So why is food waste such a big problem?
1. the Dutch food chain...
starts with 65000 farmers that produce food. The first link of the chain is formed by natural inputs such as water, energy, nutrients and animal feed. These include greenhouse growers, crop farmers and livestock farmers, but also food producers, breeders and raisers who supply feed and farm animals. 6500 food processors turn these outputs into semi-finished products, consumer products and ingredients. These are then sold to 1550 transporters, which in turn sell the products to 5 wholesale firms. These sell the products to 25 retail brands, after which they are distributed through 4850 supermarkets.  From there, products eventually reach 7 million households, or 17 million consumers. Consumers also obtain food through other channels, such as farm sales or restaurants. The Netherlands is an important trading partner. Firstly, many of the inputs to farming and processing, such as soy, are imported. The Netherlands has a share of 7.5% in global agricultural export, second only to the US. 
So to summarize, a lot of resources have to be used to produce food. 
2. food waste...
is the share of food intended for human consumption, but not being used for that purpose. Roughly a third of the food produced worldwide is wasted, totaling 1.3 billion tons per year. For foods that are ultimately not eaten, the environmental impact has been for nothing. Although most countries have similar total wastages, the poorest countries waste the least. In rich countries more wastage takes place in supermarkets and with consumers, while in the poorest countries food waste occurs predominantly in the links from harvest to processing.  

Moerman's  ladder indicates how much value can still be extracted from food that is lost, with the rule; "the higher up the ladder, the better".

3. the Dutch consumer...
wastes most, with a share of between 30 and 50% in total food losses. This food is mainly burned as garbage, which creates very little value. Approximately 20% of total waste is reprocessed into animal feed. Of the 368 kilos of solid food that the average person buys annually, 66 kg are wasted. Of this, 47 kg (14%) is avoidable: mainly bread, fruit, veggies and potatoes that f.e. have passed their expiry date, were purchased in too large quantities or of which too much was prepared during cooking. 19 kg (5%) is unavoidable: husks and stalks, coffee and meat and fish leftovers that cannot be consumed.  9.5 million tonnes of food yearly is wasted, worth 4,4 billion euros.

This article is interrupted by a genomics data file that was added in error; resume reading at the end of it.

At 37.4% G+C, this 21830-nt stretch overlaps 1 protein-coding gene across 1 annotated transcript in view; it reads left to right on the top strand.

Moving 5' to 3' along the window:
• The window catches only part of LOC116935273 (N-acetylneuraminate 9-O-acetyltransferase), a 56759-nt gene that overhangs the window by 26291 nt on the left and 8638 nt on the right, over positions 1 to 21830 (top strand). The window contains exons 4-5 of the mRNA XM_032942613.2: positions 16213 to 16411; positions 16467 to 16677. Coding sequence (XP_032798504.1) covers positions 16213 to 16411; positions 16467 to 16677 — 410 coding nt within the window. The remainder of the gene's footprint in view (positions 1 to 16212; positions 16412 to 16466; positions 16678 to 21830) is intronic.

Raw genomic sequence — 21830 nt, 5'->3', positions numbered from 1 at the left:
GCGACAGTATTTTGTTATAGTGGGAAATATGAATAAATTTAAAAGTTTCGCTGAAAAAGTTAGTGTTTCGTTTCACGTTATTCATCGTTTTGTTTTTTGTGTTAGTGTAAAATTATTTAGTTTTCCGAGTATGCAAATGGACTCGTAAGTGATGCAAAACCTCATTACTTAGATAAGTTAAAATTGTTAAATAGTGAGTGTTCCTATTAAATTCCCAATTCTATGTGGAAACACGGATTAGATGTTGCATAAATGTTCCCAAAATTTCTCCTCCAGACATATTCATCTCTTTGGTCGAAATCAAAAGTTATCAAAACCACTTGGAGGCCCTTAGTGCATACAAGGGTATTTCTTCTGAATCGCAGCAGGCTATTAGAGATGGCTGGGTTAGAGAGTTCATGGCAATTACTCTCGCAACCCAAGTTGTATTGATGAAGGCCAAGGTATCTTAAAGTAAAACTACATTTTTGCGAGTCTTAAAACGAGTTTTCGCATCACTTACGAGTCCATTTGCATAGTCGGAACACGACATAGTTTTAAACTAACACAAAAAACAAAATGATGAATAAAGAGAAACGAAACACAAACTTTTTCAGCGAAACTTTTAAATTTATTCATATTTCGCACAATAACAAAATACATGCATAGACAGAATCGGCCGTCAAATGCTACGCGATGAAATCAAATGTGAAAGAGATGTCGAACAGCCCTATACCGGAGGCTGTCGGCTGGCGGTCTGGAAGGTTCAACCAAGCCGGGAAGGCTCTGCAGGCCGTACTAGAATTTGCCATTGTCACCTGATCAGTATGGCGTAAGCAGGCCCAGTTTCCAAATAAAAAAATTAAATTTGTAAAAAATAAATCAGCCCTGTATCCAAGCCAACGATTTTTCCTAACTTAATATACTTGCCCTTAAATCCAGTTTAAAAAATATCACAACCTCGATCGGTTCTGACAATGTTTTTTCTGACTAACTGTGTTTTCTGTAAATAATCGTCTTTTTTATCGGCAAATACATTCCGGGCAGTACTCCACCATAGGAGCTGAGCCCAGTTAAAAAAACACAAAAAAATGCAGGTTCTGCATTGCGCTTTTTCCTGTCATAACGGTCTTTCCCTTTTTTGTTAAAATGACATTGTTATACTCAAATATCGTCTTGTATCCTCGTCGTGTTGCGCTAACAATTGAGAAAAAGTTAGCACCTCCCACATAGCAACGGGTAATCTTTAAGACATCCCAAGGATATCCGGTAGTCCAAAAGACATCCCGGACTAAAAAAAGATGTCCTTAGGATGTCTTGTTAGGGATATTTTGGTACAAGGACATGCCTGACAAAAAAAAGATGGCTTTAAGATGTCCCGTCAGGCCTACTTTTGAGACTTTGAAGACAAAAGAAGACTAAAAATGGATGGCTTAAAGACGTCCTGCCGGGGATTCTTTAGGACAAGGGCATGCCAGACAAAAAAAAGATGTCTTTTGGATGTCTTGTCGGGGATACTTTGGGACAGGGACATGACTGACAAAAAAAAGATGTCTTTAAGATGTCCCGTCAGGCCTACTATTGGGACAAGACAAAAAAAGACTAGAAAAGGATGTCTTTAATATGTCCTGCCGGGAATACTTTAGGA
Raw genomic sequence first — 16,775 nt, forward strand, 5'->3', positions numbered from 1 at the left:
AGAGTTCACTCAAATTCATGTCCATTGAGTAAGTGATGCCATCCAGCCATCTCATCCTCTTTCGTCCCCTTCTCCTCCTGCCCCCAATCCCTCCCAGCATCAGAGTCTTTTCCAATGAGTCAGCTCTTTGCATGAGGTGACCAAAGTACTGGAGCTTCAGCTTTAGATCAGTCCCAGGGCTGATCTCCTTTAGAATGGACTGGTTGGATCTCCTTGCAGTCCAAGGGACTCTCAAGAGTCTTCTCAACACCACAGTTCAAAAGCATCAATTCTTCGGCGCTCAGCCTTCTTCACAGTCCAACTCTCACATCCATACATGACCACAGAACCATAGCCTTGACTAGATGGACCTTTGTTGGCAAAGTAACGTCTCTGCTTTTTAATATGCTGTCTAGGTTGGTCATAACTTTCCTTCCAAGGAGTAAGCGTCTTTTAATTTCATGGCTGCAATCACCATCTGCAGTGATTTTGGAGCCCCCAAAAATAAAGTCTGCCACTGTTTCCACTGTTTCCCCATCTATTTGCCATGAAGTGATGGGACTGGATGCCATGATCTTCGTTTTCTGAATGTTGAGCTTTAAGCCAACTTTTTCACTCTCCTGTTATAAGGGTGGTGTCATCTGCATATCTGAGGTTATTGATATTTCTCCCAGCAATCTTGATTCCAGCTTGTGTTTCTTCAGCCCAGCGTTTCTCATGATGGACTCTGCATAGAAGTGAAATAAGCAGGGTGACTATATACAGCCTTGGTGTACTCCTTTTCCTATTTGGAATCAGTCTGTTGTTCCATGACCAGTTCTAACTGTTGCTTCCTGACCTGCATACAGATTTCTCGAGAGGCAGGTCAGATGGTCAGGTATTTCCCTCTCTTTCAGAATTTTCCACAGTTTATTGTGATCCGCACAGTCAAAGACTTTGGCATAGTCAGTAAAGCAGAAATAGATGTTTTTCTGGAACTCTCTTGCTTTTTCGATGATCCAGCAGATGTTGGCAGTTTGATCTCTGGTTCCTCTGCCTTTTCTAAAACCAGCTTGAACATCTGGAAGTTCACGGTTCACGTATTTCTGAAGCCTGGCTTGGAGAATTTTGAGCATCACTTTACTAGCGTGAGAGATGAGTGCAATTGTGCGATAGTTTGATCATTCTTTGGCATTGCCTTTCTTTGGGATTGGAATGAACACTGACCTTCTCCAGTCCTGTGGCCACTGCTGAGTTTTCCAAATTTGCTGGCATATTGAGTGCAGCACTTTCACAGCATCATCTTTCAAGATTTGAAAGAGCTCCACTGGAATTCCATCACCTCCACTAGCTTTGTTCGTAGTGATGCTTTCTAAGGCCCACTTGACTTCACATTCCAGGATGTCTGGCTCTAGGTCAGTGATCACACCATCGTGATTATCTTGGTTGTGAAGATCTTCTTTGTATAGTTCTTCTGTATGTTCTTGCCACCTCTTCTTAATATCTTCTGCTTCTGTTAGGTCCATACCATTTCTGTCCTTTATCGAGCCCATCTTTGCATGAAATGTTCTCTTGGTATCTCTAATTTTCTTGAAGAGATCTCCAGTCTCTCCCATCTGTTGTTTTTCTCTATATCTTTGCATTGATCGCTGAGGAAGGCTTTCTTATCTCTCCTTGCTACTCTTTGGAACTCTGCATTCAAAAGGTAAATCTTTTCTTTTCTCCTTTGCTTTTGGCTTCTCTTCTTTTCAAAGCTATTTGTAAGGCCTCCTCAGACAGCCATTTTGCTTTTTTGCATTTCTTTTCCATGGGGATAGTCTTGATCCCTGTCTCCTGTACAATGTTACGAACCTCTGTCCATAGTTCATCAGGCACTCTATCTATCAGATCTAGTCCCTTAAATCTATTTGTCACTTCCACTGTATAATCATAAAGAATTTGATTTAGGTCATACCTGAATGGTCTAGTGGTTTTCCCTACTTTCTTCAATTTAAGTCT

4. environmental impact of organic waste
1. composting of biological and green waste generates about 0.15 kg CO2 eq/kg - much less than landfilling it.
2. incineration indicates that 2.15 kg CO2 eq/kg waste could be saved.
3. landfilling of organic waste generates about 2.75 kg CO2 eq/kg. If this waste could be used as fertilizer in agriculture this value reduces to about 0.005 CO2 eq/kg.
5% of global greenhouse gasses come from the decay of post-consumer organic waste. 
If "food waste" were a country, it would be the #3 emitter of greenhouse gasses, just behing China and the US. 8% of global man-made greenhouse gasses comes from food waste. 
Nearly 30% of all available agricultural land in the world - 1,4 billion hectares - is used for produced but uneaten food. 
The global water footprint is 250 km3: the amount of water that flows annually through the Volga or 3 times Lake Geneva.

5. construction
Up to 30% of EU waste comes from construction. 60% raw materials are consumed by construction and operation of the built environment in the UK. Use of natural elements would trigger a different approach in construction by allowing a number of benefits respect to traditional material options by having lower CO2 content, reducing health risks and costs. It would reveal an opportunity to issues such as organic waste streams, that represent a costly problem in both economic and environmental terms. 
6. value
When using organic waste to make construction materials the value increases 6 times. 1 tonne of waste could produce about 1000m3 of thin cladding boards. 
7. landfill
When food waste enters the landfill, it's trapped. That is when it releases a harmful greenhouse gas called methane. Methane releases into our atmosphere, heating up our planet. Food waste globally creates 6 times more carbon emissions than flight and ground transportations.  When this biodegradable waste is composted, it decomposes aerobically and does not produce methane, but produces organic compost that can be used in agriculture. 
Concluding from the research I had done, food waste has a huge deal on our planet. Lots of resources get used for nothing. Inspired by this research I wanted to do something useful with uneaten foods or scraps. Brainstorming I came to the idea to make construction material from food waste to make constructing building sustainable. But yeah, easier said than done. Where do you start? 

mixed with wallpaper

I put this sample in the oven which made it very strong

oven sample

I have taken a break with experimenting, but will continue this process. I will continue using potato peels as they were very fitting to make construction material.

My goal is to eventually built a Tiny House from food waste material, where I will live in as a student.

Yes, dream big!

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